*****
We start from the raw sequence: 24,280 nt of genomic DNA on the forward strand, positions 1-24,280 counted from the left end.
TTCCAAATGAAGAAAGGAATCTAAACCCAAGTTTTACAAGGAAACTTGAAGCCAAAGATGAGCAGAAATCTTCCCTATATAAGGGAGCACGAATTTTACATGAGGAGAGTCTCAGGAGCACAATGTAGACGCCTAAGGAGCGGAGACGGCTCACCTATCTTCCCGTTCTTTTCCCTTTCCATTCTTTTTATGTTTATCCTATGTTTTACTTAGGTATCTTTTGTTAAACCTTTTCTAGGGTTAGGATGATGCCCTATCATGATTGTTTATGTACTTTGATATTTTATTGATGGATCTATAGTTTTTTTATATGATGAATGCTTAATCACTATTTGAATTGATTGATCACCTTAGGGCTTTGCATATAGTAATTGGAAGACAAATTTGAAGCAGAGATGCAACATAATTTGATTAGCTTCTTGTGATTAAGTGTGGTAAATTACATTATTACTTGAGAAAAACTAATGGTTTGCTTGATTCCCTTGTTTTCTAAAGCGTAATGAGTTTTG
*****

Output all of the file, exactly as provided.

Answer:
We start from the raw sequence: 24,280 nt of genomic DNA on the forward strand, positions 1-24,280 counted from the left end.
TTCCAAATGAAGAAAGGAATCTAAACCCAAGTTTTACAAGGAAACTTGAAGCCAAAGATGAGCAGAAATCTTCCCTATATAAGGGAGCACGAATTTTACATGAGGAGAGTCTCAGGAGCACAATGTAGACGCCTAAGGAGCGGAGACGGCTCACCTATCTTCCCGTTCTTTTCCCTTTCCATTCTTTTTATGTTTATCCTATGTTTTACTTAGGTATCTTTTGTTAAACCTTTTCTAGGGTTAGGATGATGCCCTATCATGATTGTTTATGTACTTTGATATTTTATTGATGGATCTATAGTTTTTTTATATGATGAATGCTTAATCACTATTTGAATTGATTGATCACCTTAGGGCTTTGCATATAGTAATTGGAAGACAAATTTGAAGCAGAGATGCAACATAATTTGATTAGCTTCTTGTGATTAAGTGTGGTAAATTACATTATTACTTGAGAAAAACTAATGGTTTGCTTGATTCCCTTGTTTTCTAAAGCGTAATGAGTTTTG